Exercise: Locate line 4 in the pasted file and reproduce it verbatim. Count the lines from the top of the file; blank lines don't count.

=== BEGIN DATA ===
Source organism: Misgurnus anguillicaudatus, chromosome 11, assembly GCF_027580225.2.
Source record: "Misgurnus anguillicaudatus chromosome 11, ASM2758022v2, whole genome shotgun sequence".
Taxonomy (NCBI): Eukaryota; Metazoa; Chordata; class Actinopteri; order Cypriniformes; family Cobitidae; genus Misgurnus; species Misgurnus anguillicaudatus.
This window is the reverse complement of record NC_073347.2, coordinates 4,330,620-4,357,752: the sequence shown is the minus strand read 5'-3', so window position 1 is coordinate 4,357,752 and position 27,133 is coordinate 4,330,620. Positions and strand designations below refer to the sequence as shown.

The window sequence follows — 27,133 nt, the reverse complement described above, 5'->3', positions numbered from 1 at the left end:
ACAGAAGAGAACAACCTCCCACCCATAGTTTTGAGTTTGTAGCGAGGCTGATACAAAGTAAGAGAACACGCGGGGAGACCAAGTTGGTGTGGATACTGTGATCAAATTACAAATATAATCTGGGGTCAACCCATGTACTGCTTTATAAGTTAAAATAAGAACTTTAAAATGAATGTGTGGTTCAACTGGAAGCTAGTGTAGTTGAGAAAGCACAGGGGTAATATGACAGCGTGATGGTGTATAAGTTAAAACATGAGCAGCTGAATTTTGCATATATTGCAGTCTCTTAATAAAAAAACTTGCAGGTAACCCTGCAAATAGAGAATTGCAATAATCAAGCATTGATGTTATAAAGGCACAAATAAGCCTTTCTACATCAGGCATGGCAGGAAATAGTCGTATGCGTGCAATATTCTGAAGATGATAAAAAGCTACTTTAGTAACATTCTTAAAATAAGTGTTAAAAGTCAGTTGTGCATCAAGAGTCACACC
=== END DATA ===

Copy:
This window is the reverse complement of record NC_073347.2, coordinates 4,330,620-4,357,752: the sequence shown is the minus strand read 5'-3', so window position 1 is coordinate 4,357,752 and position 27,133 is coordinate 4,330,620. Positions and strand designations below refer to the sequence as shown.